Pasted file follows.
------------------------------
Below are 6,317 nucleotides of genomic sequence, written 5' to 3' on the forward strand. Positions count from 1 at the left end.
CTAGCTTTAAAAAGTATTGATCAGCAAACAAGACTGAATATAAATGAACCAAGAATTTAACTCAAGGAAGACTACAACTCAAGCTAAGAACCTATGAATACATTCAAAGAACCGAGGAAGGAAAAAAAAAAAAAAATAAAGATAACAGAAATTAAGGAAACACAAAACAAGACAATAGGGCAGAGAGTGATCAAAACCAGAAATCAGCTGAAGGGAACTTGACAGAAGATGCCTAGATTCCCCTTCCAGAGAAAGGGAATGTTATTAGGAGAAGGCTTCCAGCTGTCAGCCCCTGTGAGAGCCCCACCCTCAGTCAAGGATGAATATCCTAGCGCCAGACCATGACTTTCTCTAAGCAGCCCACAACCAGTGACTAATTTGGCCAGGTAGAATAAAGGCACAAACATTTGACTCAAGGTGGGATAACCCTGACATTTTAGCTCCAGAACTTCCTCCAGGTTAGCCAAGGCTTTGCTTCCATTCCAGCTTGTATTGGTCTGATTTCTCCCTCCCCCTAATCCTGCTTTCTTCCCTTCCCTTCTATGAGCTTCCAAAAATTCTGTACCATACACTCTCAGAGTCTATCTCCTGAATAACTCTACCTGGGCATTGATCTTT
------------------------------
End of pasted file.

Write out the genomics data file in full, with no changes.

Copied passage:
Below are 6,317 nucleotides of genomic sequence, written 5' to 3' on the forward strand. Positions count from 1 at the left end.
CTAGCTTTAAAAAGTATTGATCAGCAAACAAGACTGAATATAAATGAACCAAGAATTTAACTCAAGGAAGACTACAACTCAAGCTAAGAACCTATGAATACATTCAAAGAACCGAGGAAGGAAAAAAAAAAAAAAATAAAGATAACAGAAATTAAGGAAACACAAAACAAGACAATAGGGCAGAGAGTGATCAAAACCAGAAATCAGCTGAAGGGAACTTGACAGAAGATGCCTAGATTCCCCTTCCAGAGAAAGGGAATGTTATTAGGAGAAGGCTTCCAGCTGTCAGCCCCTGTGAGAGCCCCACCCTCAGTCAAGGATGAATATCCTAGCGCCAGACCATGACTTTCTCTAAGCAGCCCACAACCAGTGACTAATTTGGCCAGGTAGAATAAAGGCACAAACATTTGACTCAAGGTGGGATAACCCTGACATTTTAGCTCCAGAACTTCCTCCAGGTTAGCCAAGGCTTTGCTTCCATTCCAGCTTGTATTGGTCTGATTTCTCCCTCCCCCTAATCCTGCTTTCTTCCCTTCCCTTCTATGAGCTTCCAAAAATTCTGTACCATACACTCTCAGAGTCTATCTCCTGAATAACTCTACCTGGGCATTGATCTTT